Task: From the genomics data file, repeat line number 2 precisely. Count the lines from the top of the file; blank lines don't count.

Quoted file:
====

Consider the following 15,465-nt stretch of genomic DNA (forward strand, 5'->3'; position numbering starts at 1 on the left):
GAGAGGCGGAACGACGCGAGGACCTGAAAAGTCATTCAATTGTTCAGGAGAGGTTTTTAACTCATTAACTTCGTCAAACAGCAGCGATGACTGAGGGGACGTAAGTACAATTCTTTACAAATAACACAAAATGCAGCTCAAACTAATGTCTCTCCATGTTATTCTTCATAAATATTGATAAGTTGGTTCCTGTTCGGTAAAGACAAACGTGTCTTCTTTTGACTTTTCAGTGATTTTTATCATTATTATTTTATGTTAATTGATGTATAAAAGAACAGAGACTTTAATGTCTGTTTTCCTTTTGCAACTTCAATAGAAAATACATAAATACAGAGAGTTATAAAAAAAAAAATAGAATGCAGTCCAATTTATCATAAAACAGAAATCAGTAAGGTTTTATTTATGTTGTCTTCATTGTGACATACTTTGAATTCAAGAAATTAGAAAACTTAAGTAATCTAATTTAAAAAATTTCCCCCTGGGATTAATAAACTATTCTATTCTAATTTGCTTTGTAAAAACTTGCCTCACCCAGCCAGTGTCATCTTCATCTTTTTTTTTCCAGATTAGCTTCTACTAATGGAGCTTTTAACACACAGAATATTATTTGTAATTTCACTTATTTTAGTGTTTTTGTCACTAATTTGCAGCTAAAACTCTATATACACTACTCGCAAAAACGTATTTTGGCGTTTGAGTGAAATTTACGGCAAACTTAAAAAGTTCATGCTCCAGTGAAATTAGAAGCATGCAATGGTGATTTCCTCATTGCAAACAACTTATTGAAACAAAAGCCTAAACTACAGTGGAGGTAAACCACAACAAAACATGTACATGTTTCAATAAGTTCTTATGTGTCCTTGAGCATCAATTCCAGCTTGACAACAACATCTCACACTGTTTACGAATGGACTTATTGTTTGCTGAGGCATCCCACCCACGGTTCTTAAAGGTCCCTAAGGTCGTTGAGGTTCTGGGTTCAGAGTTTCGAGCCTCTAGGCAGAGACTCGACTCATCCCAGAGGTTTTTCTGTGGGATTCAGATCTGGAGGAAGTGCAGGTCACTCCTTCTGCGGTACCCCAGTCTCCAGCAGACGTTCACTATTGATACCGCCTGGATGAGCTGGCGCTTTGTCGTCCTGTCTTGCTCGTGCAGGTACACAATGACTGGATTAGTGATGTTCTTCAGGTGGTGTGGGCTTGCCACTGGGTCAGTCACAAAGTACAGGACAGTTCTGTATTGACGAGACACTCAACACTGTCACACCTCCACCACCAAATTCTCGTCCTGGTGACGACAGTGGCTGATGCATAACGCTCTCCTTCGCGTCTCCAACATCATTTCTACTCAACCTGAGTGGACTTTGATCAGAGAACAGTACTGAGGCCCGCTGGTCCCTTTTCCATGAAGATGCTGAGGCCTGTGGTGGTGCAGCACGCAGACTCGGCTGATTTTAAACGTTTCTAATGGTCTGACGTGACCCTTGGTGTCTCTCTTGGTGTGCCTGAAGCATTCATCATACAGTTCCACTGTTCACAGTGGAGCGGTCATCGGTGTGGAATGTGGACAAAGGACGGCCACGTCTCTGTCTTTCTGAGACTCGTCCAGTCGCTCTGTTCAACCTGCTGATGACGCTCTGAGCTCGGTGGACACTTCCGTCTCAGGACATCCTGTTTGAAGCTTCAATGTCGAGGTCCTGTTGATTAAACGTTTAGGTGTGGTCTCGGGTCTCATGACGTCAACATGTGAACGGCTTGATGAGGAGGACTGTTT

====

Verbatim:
GAGAGGCGGAACGACGCGAGGACCTGAAAAGTCATTCAATTGTTCAGGAGAGGTTTTTAACTCATTAACTTCGTCAAACAGCAGCGATGACTGAGGGGACGTAAGTACAATTCTTTACAAATAACACAAAATGCAGCTCAAACTAATGTCTCTCCATGTTATTCTTCATAAATATTGATAAGTTGGTTCCTGTTCGGTAAAGACAAACGTGTCTTCTTTTGACTTTTCAGTGATTTTTATCATTATTATTTTATGTTAATTGATGTATAAAAGAACAGAGACTTTAATGTCTGTTTTCCTTTTGCAACTTCAATAGAAAATACATAAATACAGAGAGTTATAAAAAAAAAAATAGAATGCAGTCCAATTTATCATAAAACAGAAATCAGTAAGGTTTTATTTATGTTGTCTTCATTGTGACATACTTTGAATTCAAGAAATTAGAAAACTTAAGTAATCTAATTTAAAAAATTTCCCCCTGGGATTAATAAACTATTCTATTCTAATTTGCTTTGTAAAAACTTGCCTCACCCAGCCAGTGTCATCTTCATCTTTTTTTTTCCAGATTAGCTTCTACTAATGGAGCTTTTAACACACAGAATATTATTTGTAATTTCACTTATTTTAGTGTTTTTGTCACTAATTTGCAGCTAAAACTCTATATACACTACTCGCAAAAACGTATTTTGGCGTTTGAGTGAAATTTACGGCAAACTTAAAAAGTTCATGCTCCAGTGAAATTAGAAGCATGCAATGGTGATTTCCTCATTGCAAACAACTTATTGAAACAAAAGCCTAAACTACAGTGGAGGTAAACCACAACAAAACATGTACATGTTTCAATAAGTTCTTATGTGTCCTTGAGCATCAATTCCAGCTTGACAACAACATCTCACACTGTTTACGAATGGACTTATTGTTTGCTGAGGCATCCCACCCACGGTTCTTAAAGGTCCCTAAGGTCGTTGAGGTTCTGGGTTCAGAGTTTCGAGCCTCTAGGCAGAGACTCGACTCATCCCAGAGGTTTTTCTGTGGGATTCAGATCTGGAGGAAGTGCAGGTCACTCCTTCTGCGGTACCCCAGTCTCCAGCAGACGTTCACTATTGATACCGCCTGGATGAGCTGGCGCTTTGTCGTCCTGTCTTGCTCGTGCAGGTACACAATGACTGGATTAGTGATGTTCTTCAGGTGGTGTGGGCTTGCCACTGGGTCAGTCACAAAGTACAGGACAGTTCTGTATTGACGAGACACTCAACACTGTCACACCTCCACCACCAAATTCTCGTCCTGGTGACGACAGTGGCTGATGCATAACGCTCTCCTTCGCGTCTCCAACATCATTTCTACTCAACCTGAGTGGACTTTGATCAGAGAACAGTACTGAGGCCCGCTGGTCCCTTTTCCATGAAGATGCTGAGGCCTGTGGTGGTGCAGCACGCAGACTCGGCTGATTTTAAACGTTTCTAATGGTCTGACGTGACCCTTGGTGTCTCTCTTGGTGTGCCTGAAGCATTCATCATACAGTTCCACTGTTCACAGTGGAGCGGTCATCGGTGTGGAATGTGGACAAAGGACGGCCACGTCTCTGTCTTTCTGAGACTCGTCCAGTCGCTCTGTTCAACCTGCTGATGACGCTCTGAGCTCGGTGGACACTTCCGTCTCAGGACATCCTGTTTGAAGCTTCAATGTCGAGGTCCTGTTGATTAAACGTTTAGGTGTGGTCTCGGGTCTCATGACGTCAACATGTGAACGGCTTGATGAGGAGGACTGTTT